Elmo Loves Wasabi and More Food For Thought

| December 15, 2010 | 0 Comments
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Elmo and kids have a great time enjoying fruits and vegetables as part of Sesame Street’s Food For Thought initiative. © 2010 Sesame Workshop.  Photo by: Gil Vaknin.
Elmo and kids have a great time enjoying fruits and vegetables as part of Sesame Street’s Food For Thought initiative. Copyright 2010 Sesame Workshop. Photo by: Gil Vaknin.

“Elmo loves wasabi,” said an unmistakable voice over the phone. “Do you know what wasabi is?”

Taking an invisible squeegee to the brain, we realized that this conversation was actually taking place. Elmo was on the other end of the line, explaining the difference between sometime foods and anytime foods, one of the big lessons of Sesame Street’s new initiative Food For Thought: Eating Well on a Budget.

“Wasabi?” we asked, still stunned.

“Do you like sushi?” asked the iconic red monster, who has been three-and-a-half-years-old since the mid-Eighties. Of course, we said.

“Well, Elmo loves it,” he replied, “but it’s a sometime food. An anytime food is like broccoli or any kind of really good fruits and vegetables and stuff.”

Even poor Cookie Monster has gotten the message about sometime versus anytime foods and is now just as likely to be spotted with a fresh avocado than a box of Chips Ahoy, thanks to this bilingual (English and Spanish) multimedia program aimed at educating struggling families with kids aged two through eight on healthier food choices. A free kit sponsored by Merck and United Healthcare includes recipe cards with low-cost and well-balanced meal ideas, tips on broaching difficult topics regarding financial difficulties and healthy eating with children (such as what to say when food is hard to come by), and a DVD packed with songs and educational adventures with Elmo, Super Grover, and the charming new Super Foods (whole grain bread, broccoli, banana, and cheese).

Elmo and Super Grover pose with the four healthy food groups (Fruits, Vegetables, Dairy, and Grains) as part of Sesame Street’s Food For Thought initiative. Copyright 2010 Sesame Workshop.  Photo by: Richard Termine.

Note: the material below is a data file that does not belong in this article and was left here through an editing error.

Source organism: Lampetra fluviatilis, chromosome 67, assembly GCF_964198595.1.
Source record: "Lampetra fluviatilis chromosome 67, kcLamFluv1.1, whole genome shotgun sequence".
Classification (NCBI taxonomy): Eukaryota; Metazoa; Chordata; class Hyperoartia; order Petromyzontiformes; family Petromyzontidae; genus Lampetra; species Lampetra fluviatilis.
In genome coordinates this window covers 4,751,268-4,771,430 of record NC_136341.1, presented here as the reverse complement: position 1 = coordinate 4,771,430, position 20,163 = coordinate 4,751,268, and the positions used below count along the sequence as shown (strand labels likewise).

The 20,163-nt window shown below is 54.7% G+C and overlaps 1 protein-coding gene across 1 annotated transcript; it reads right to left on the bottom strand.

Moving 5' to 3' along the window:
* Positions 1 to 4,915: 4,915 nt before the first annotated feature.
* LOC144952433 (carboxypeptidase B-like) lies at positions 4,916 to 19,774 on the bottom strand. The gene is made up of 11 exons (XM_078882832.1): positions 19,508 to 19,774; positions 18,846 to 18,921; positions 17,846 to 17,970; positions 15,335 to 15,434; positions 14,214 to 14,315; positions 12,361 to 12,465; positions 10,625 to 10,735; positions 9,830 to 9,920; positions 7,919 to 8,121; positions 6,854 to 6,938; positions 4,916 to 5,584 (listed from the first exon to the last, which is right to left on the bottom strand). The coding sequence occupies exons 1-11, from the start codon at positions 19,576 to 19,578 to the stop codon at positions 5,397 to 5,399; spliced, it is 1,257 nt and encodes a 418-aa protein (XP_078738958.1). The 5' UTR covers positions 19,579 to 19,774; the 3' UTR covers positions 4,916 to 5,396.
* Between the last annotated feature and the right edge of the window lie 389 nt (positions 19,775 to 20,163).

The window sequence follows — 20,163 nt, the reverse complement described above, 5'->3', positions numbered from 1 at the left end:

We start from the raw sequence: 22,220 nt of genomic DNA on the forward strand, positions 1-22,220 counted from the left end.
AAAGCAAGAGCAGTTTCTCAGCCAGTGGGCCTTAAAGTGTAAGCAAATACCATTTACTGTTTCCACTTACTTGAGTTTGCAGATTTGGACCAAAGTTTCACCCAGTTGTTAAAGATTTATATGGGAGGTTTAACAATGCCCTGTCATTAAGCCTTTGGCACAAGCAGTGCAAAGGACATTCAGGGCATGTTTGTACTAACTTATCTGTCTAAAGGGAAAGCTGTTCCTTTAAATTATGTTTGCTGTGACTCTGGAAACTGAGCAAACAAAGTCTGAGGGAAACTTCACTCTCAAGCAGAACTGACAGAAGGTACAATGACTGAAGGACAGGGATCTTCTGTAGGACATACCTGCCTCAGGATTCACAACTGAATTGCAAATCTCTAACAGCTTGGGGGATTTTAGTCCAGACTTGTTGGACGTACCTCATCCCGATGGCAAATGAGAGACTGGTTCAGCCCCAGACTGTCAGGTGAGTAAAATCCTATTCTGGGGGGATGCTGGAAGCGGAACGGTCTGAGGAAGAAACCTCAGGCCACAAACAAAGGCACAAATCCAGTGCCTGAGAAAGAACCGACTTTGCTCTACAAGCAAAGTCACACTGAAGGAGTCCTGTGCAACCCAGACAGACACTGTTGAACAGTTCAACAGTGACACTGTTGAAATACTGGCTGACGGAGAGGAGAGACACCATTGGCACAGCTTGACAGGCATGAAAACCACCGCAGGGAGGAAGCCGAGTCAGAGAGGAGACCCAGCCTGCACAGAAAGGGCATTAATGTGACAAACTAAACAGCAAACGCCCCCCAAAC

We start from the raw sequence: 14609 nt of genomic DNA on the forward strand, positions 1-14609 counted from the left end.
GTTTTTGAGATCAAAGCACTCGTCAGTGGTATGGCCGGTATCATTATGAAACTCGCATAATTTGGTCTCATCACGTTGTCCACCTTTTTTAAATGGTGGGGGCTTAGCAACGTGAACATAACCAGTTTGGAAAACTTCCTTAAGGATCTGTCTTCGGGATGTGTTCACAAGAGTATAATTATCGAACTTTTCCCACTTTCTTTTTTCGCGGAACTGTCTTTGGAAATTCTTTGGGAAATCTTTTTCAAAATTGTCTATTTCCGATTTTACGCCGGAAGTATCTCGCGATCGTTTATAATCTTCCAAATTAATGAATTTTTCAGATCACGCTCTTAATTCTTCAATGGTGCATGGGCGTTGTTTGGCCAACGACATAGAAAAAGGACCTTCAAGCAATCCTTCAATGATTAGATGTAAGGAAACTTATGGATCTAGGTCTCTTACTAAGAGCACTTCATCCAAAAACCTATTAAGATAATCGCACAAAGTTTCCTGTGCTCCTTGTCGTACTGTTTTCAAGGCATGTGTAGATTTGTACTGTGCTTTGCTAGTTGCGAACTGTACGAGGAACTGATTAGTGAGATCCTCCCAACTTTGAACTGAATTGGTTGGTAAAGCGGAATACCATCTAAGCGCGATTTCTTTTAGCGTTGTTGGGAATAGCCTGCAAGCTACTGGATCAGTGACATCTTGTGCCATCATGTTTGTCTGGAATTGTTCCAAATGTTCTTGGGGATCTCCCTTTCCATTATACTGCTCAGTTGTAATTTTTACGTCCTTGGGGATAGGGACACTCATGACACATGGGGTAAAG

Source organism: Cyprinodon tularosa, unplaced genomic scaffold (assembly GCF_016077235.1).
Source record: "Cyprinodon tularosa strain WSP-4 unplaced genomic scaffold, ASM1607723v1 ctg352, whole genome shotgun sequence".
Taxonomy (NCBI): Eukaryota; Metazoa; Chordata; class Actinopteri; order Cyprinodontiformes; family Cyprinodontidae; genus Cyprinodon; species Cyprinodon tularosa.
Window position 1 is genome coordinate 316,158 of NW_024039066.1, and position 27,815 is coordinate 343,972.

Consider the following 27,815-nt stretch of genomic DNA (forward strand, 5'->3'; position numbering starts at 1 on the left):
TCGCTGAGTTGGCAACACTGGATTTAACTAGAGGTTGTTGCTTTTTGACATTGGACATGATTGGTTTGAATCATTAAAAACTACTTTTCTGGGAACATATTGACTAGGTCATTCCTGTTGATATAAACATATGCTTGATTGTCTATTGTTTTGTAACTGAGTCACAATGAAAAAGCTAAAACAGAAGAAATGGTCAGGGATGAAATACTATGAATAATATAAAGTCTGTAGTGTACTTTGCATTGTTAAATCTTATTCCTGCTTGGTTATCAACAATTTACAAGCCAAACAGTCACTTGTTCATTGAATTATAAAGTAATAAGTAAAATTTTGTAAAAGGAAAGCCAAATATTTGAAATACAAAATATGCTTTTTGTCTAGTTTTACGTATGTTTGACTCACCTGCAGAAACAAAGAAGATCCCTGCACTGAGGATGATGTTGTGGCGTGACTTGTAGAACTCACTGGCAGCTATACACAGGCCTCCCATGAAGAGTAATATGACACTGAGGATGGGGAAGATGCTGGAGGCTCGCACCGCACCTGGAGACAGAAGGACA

Elmo and Super Grover pose with the four healthy food groups (Fruits, Vegetables, Dairy, and Grains) as part of Sesame Street’s Food For Thought initiative. © 2010 Sesame Workshop. Photo by: Richard Termine.

“We’ve always been involved with [healthy eating], but now we’re trying to get out there in a more major way to help families not only eat healthy but to find ways where it’s affordable for them also,” said Kevin Clash, executive producer of the DVD and author of My Life as a Furry Red Monster: What Being Elmo Has Taught Me About Life, Love and Laughing Out Loud. “What’s exciting for us is that we get to send these out and it’s no charge, it’s free. We get send them to everybody who really needs it without them incurring a cost to get it. There are wonderful recipes in the kit and of course there’s the Muppet story — we always try to entertain at the same time that we educate.

“It’s such a major challenge for this country,” lamented Clash. “There are so many children under the age of four who are not eating healthy for a number of reasons. It’s the economy, unfortunately. I think all of us have to be more clever about how we get healthy food on the table for our kids because we don’t want them to go to school hungry.”

Elmo personally likes to start the day with a breakfast of oatmeal with orange slices or yogurt and orange juice.